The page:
MRSA and antibacterial protection get a lot of press coverage at the moment but what is MRSA? MRSA stands for Methicillin Resistant Staphylococcus Aureus. Staphylococcus Aureus is a form of bacteria which is commonly found on perfectly healthy peoples skin and can be treated and killed by antibiotics such as Methicillin should it ever become a problem. MRSA is resistant to regular antibiotics and therefore they do not provide antibacterial protection against this strain of the bacteria.
MRSA is not considered to be dangerous to the general public but it can become a problem if found in facilities such as hospitals or care homes which house ill patients whose immune systems have been weakened. If you have an unusually weak immune system and it is not providing a good level of natural antibacterial protection then these patients may be susceptible to bacteria such as MRSA. It only affects people with low natural antibacterial protection and therefore doctors, nurses, hospital workers, care home assistants and visitors are unlikely to be affected.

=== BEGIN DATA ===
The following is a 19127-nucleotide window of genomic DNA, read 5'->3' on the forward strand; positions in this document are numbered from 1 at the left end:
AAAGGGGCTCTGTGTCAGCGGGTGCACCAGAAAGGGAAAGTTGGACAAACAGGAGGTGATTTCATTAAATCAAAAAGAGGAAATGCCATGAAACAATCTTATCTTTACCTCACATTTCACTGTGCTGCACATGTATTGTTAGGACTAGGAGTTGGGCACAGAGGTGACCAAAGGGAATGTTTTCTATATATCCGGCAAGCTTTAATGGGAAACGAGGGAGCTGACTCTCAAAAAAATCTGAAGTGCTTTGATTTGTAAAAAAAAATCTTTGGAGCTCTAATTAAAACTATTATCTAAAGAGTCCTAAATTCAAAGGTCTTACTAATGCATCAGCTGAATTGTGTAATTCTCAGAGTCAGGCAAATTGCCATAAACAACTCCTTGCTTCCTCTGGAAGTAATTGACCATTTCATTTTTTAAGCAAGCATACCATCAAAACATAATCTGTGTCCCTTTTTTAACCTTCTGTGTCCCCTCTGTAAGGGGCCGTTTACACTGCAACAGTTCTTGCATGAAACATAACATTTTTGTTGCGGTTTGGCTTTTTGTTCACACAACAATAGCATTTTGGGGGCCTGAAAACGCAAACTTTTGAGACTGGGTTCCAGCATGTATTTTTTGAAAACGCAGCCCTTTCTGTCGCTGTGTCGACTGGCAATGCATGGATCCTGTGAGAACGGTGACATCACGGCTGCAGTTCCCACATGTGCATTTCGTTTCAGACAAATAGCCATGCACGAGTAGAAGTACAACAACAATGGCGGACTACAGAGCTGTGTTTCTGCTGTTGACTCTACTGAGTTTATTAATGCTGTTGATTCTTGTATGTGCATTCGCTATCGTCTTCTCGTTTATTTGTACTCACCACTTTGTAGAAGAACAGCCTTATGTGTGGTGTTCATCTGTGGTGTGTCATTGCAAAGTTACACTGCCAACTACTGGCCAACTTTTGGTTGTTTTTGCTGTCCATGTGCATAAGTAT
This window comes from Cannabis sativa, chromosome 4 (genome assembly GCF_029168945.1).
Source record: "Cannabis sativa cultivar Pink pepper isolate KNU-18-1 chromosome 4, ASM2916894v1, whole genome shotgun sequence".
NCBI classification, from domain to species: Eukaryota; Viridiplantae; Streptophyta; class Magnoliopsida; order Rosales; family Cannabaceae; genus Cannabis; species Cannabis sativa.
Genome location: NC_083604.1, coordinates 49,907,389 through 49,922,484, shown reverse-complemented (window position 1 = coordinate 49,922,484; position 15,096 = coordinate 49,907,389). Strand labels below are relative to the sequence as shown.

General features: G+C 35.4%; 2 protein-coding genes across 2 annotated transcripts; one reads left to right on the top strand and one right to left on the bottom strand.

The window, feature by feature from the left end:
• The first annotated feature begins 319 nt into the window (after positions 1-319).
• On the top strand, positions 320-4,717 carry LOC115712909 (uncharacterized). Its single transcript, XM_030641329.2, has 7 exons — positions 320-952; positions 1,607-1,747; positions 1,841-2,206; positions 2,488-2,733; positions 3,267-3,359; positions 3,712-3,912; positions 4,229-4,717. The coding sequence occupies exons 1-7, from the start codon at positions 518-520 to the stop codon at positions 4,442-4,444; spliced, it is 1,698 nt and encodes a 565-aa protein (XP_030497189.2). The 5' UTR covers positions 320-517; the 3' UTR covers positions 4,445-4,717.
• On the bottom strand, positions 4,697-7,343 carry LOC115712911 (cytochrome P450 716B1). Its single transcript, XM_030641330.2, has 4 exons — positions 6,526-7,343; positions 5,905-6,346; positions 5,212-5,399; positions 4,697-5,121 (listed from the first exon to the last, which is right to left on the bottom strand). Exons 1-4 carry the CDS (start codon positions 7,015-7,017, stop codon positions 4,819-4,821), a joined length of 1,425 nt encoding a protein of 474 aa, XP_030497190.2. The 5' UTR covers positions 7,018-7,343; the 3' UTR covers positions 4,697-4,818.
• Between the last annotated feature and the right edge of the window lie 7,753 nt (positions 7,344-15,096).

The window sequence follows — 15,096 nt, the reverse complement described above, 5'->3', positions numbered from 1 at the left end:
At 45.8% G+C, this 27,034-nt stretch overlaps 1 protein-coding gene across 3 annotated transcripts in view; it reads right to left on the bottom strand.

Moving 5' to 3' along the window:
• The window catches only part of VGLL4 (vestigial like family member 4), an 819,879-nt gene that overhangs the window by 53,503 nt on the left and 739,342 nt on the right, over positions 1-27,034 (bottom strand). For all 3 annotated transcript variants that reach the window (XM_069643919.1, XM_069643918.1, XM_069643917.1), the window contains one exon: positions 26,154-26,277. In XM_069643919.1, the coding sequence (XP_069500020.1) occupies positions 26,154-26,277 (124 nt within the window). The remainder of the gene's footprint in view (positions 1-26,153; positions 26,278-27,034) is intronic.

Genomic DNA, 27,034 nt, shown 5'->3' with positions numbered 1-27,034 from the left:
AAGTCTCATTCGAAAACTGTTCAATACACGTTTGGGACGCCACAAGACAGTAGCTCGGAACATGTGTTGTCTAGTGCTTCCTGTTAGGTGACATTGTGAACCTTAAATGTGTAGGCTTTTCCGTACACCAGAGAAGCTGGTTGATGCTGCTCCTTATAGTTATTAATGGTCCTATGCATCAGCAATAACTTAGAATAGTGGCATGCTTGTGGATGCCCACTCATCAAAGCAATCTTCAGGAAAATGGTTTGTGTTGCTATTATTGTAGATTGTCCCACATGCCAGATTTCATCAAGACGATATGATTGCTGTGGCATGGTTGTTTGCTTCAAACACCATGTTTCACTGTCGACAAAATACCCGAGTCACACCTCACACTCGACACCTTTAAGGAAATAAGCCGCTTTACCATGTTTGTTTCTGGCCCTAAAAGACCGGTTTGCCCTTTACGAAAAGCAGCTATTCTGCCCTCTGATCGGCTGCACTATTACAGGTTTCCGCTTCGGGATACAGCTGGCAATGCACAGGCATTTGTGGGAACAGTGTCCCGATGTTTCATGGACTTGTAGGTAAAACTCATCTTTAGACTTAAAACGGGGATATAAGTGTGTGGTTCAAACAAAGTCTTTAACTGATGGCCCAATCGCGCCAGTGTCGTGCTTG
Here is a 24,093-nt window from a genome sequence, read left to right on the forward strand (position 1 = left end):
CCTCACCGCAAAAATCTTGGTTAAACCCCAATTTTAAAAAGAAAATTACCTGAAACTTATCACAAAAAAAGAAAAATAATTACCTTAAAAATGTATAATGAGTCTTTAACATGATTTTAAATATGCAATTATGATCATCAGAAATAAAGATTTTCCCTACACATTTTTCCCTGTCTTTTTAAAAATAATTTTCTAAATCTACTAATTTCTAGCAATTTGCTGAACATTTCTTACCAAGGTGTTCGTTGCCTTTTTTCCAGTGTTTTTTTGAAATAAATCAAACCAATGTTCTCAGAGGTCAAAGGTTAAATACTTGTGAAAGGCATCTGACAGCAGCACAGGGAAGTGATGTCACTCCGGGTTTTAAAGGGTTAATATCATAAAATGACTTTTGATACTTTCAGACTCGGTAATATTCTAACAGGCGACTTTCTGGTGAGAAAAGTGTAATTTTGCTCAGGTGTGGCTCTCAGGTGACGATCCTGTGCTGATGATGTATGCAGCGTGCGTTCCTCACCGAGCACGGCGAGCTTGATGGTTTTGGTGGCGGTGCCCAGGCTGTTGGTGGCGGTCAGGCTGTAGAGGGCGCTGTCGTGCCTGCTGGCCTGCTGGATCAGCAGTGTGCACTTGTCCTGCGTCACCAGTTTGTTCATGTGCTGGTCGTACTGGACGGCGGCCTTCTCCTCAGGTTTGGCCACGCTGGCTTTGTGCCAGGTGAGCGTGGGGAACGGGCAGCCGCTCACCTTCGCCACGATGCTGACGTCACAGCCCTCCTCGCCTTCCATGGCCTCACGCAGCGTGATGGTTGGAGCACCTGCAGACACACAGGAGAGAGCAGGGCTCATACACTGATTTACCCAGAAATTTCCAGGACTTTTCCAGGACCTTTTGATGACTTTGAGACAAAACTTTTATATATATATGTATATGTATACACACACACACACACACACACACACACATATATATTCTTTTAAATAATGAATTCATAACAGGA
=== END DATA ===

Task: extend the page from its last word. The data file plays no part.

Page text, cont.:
If a patient has a reaction to MRSA they are considered to be infected, this often takes the form of a fever or inflammation and they may develop further illnesses such as skin infections or infections to their wounds, pneumonia or possibly blood poisoning. If infected, a patient can be treated using specially developed antibiotics and by bathing with specially developed disinfectants which provide antibacterial protection and remove the bacteria from the skin and hair. Some antibiotics can be administered through the nose but dependant on the severity of the patient’s illness they may be given intravenously.
The best way to treat MRSA is to prevent it becoming troublesome in the first place. Hospitals and care homes now have antibacterial protection facilities such as hand-washing dispensers which are used frequently by all personnel or visitors that are likely to come into contact with patients.
About the Author:
By: Xavier Diaz
The author Xavier Diaz is a professional hair stylist who also writes more hair styling advice at www.cheapestghds.co.uk, which is home to a cheapest GHD straighteners comparison.
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